Sunday, February 17, 2008

Free At Last, Part Deaux

“I do not at all understand the mystery of grace - only that it meets us where we are but does not leave us where it found us.” - Anne Lamott

Stoke's presentation at Community Presbyterian Church's 10:45 worship hour this morning of Derek Webb's, "I want a New Law", led me to reflect even further on the grace that we share in Christ, and more firmly resolve to proclaim the freedom and grace we truly have in Christ.

It is always reassuring to know there are others whose walk is similar to mine, but who are more eloquent at expressing it. I can't say it better, so here it is:

I Want a New Law
Words and music by Derek Webb

Don't teach me about politics and government
Just tell me who to vote for
Don't teach me about truth and beauty
Just label my music
Don't teach me how to live like a free man
Just give me a new law

I don't wanna know
If the answers aren't easy
So just bring it down from the mountain to me
I want a new law
I want a new law
Gimme that new law

Don't teach me about moderation and liberty
I prefer a shot of grape juice
Don't teach me about loving my enemies
Don't teach me how to listen to the Spirit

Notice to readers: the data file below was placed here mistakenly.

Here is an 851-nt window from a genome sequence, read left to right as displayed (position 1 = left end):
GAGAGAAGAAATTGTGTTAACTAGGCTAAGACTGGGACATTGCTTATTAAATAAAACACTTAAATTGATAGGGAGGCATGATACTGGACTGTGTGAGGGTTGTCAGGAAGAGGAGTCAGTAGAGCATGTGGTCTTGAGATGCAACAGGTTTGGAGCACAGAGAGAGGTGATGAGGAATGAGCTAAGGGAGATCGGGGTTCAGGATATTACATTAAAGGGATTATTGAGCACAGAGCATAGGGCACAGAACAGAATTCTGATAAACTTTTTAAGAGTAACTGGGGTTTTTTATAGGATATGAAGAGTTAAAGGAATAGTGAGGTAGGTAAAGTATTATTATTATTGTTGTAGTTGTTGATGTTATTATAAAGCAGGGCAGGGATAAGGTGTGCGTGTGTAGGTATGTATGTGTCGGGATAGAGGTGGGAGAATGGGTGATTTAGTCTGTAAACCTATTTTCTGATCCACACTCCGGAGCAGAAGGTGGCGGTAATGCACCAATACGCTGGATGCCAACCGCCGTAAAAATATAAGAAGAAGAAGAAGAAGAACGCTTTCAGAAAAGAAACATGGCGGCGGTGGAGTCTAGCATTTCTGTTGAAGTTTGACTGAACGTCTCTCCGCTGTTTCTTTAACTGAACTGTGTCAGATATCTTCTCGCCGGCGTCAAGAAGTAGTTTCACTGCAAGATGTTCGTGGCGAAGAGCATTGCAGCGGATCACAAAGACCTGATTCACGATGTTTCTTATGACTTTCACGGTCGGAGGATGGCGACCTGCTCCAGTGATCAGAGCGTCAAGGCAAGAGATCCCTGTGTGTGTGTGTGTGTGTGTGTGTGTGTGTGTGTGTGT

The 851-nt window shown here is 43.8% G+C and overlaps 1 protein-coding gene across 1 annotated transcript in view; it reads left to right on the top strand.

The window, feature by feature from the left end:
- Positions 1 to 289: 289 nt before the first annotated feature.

Just give me a new law

What's the use in trading a law you can never keep
For one you can
That cannot get you anything?

do not be afraid
do not be afraid
do not be afraid

How easy it is for us, for me even, to want a list of things "to do" to prove my worth to God and his kingdom. To be told what to do, where to go, how to stand and what to say such that I will become pleasing to God. To be told, "if you do these things, you will look like Christ." But that is not the Gospel of the New Testament (or the Old). The Gospel is a change that comes from God, through Christ, by His Holy Spirit in us. Living by grace, in freedom, is so much harder and demands so much more from me.

For he (Christ) himself is our peace, who has made the two one and has destroyed the barrier, the dividing wall of hostility, by abolishing in his flesh the law with its commandments and regulations. His purpose was to create in himself one new man out of the two, thus making peace, and in this one body to reconcile both of them to God through the cross, by which he put to death their hostility. He came and preached peace to you who were far away and peace to those who were near. For through him we both have access to the Father by one Spirit. (Eph. 2:14-18).

The song was a powerful ending to Burt's powerful sermon on our call as missionaries. Our worth is found in that, while we were yet sinners, Christ died for us. (Rom. 5:8). Thank you, Derek Webb for reminding me once again. Thank you Stokes. More importantly, thank you Jesus. May I never again seek the easy things, the laws, the rules, the words, but instead, seek the things of Christ.

I had numerous observations during our morning worship service, some of which I will share later. But this focus on grace was indeed powerful for me, and one of the observations I could not keep quiet.


1 comment:

Scott H said...

Unfortunately, I was on "duty" and was not able to hear much of the sermon, but did hear Stoke's special music. Derrick Webb has no problem smacking ya' right between the eyes!